“Before, I felt like I would never understand English, and now, I feel confident talking to other people around me. Now I am a better student because of you,” the eighth-grader wrote. “Thank you for helping me explore new ways of doing things – you are such a wonderful person.”
In her own words: “I want all of my students to have options to reach their dreams instead of limitations holding them back.”
Hasty ES Fine Arts Academy: Barry Dalton
Mr. Dalton is CCSD's Teacher of the Year. Learn more about him here.
Hickory Flat Elementary School: Meleda Vacca
Celebrating at the 2020 Legacy Makers: CCSD Teachers of the Year Celebration are, from left, Superintendent of Schools Dr. Brian V. Hightower, Hickory Flat Elementary School 2020 Teacher of the Year Meleda Vacca and Principal Whitney Nolan.
Hickory Flat Elementary School Teacher of the Year Meleda Vacca’s morning duty spot puts her in the middle of the main hallway’s intersection.
This is strategic, according to her Principal, as it gives the most students possible the opportunity to see the beloved teacher. The special education teacher is so popular for her care for each child, no matter who their teacher is, and her joy for each day that students across the school ask: “How can I get moved to Mrs. Vacca’s room?”
“She motivates me to believe in myself,” a student shared about the seven-year educator. “She was born to help us believe.”
Ms. Vacca follows through behind that encouragement with expertise, gained through her classroom experience and her own studies, including two master’s degrees: one in education, and the other in psychology.
In her own words: “Learning is a quest for knowledge and can be done anywhere, not just in the walls of a classroom. I encourage my students to make mistakes and try something new; to be brave learners and thinkers.”
Holly Springs ES STEM Academy: Cynthia Rudin
Celebrating at the 2020 Legacy Makers: CCSD Teachers of the Year Celebration are, from left, Superintendent of Schools Dr. Brian V. Hightower, Holly Springs ES STEM Academy 2020 Teacher of the Year Cynthia Rudin and Principal Donna Bertram.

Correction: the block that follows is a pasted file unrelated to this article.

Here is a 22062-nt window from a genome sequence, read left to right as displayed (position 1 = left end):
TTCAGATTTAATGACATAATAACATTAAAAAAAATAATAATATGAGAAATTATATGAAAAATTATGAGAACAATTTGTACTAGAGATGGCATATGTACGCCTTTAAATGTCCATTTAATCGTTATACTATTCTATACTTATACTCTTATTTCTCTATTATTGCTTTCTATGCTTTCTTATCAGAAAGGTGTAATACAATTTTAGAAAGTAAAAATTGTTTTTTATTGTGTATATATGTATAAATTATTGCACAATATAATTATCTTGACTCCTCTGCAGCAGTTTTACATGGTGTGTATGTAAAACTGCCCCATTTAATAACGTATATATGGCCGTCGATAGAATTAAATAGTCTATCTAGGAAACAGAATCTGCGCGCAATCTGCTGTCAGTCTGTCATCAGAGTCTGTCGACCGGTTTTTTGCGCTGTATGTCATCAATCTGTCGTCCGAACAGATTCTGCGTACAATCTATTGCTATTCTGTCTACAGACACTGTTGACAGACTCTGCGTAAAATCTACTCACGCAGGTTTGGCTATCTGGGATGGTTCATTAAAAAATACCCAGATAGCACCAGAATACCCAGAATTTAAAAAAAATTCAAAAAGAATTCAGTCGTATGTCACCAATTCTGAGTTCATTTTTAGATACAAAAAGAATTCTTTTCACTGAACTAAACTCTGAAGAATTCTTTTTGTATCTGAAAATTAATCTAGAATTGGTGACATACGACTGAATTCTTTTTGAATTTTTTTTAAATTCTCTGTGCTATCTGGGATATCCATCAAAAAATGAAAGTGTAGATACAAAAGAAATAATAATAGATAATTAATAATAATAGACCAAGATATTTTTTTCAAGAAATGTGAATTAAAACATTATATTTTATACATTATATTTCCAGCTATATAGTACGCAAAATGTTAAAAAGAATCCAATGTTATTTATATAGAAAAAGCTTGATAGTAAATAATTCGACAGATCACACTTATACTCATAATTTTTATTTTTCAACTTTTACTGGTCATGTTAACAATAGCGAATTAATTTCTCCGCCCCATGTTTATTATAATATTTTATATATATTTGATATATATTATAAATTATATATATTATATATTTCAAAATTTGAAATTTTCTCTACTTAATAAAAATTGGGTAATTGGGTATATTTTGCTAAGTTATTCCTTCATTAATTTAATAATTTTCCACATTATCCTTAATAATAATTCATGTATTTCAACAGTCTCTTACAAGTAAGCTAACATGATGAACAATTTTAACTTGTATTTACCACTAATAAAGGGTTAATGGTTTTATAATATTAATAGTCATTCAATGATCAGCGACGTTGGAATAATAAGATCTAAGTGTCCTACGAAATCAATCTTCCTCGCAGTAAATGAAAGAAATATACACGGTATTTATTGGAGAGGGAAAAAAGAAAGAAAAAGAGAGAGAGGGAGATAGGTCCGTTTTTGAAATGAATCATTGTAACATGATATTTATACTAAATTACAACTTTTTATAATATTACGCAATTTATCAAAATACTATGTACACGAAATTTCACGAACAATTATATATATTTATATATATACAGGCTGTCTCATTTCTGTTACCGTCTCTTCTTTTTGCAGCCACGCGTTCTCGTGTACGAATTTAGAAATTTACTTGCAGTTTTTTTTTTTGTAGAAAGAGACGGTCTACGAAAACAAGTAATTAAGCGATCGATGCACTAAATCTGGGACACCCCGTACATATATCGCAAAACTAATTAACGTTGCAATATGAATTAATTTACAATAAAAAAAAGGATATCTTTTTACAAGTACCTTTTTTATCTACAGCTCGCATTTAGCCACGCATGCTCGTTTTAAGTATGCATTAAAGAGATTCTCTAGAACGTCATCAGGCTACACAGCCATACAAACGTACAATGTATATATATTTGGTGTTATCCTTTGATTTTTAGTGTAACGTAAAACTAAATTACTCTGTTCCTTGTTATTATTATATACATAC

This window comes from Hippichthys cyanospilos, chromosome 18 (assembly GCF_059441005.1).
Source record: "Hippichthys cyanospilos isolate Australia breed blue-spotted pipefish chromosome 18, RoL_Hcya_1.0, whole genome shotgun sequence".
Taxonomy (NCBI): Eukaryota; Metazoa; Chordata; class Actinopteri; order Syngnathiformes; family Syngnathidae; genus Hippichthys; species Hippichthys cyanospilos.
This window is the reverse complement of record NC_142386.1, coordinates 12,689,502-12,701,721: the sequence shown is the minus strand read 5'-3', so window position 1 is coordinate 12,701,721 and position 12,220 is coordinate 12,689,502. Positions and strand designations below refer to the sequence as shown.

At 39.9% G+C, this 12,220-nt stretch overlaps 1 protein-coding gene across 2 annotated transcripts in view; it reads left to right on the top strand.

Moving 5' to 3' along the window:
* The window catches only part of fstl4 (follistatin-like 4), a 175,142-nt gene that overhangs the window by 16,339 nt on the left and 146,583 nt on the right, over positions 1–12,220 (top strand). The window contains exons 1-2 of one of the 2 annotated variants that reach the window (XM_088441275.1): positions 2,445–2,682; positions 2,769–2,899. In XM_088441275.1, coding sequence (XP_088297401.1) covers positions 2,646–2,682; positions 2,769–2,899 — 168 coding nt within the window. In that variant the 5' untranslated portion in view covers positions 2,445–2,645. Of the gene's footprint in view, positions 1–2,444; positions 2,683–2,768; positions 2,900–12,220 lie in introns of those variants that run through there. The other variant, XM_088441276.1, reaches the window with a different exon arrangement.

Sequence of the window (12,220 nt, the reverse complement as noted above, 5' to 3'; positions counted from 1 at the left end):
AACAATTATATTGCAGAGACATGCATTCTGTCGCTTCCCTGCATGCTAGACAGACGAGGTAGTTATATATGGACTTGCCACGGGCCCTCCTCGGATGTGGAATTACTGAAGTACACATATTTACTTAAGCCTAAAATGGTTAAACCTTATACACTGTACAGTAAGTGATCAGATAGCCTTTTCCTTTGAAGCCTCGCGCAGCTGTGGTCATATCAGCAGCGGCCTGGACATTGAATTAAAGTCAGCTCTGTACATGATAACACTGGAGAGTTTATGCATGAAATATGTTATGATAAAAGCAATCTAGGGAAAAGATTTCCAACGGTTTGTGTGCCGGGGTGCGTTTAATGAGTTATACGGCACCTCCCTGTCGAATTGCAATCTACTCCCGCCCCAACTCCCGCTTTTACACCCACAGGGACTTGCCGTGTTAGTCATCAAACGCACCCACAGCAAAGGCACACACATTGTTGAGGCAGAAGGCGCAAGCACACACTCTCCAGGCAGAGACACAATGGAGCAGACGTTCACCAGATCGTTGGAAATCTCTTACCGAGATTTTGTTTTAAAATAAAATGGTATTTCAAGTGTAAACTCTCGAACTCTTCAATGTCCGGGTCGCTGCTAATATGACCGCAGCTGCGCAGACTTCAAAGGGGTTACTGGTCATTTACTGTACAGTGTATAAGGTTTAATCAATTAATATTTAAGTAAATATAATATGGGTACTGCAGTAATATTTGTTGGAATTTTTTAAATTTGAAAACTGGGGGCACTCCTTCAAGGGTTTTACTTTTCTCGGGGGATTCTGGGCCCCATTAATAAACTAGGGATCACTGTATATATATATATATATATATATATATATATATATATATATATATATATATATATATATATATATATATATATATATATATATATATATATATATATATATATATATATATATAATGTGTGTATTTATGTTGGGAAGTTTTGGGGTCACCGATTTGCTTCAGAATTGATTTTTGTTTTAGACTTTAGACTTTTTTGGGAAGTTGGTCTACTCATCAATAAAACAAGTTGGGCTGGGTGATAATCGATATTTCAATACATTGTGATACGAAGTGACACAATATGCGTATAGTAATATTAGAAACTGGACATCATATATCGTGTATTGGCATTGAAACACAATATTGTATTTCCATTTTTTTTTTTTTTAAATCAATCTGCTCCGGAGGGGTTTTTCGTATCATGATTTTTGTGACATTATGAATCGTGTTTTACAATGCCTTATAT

One morning every year, Holly Springs Elementary School STEM Academy Teacher of the Year Cynthia Rudin begins a special lesson.
The class is divided – some of the third-graders receive a star, while the rest are labeled “no star.” The children with stars enjoy special privileges, while the “no stars” look on. After an hour of this lesson, Ms. Rudin reads to them the Dr. Seuss classic, “The Sneetches,” and their eyes are opened (if they haven’t been already) to the ideas of inequality and discrimination.
The lesson continues with a class conversation and concludes with students “not only reflecting upon inequality, but also discovering the differences that make us unique. This lesson is based on inclusion and how it impacts our daily lives.”
It is a memorable lesson, and just as important, former students said, as any math or science knowledge she shared with them. “I have never felt so welcome anywhere else in this world than in Mrs. Rudin’s classroom,” said a former student, who learned in her classroom more than a decade ago.
In her own words: “For the next generation of children to succeed and build a better society, teachers have to train them to work cooperatively and recognize how differences can strengthen, instead of divide, our society.”
Indian Knoll Elementary School: Darlene Palmisiano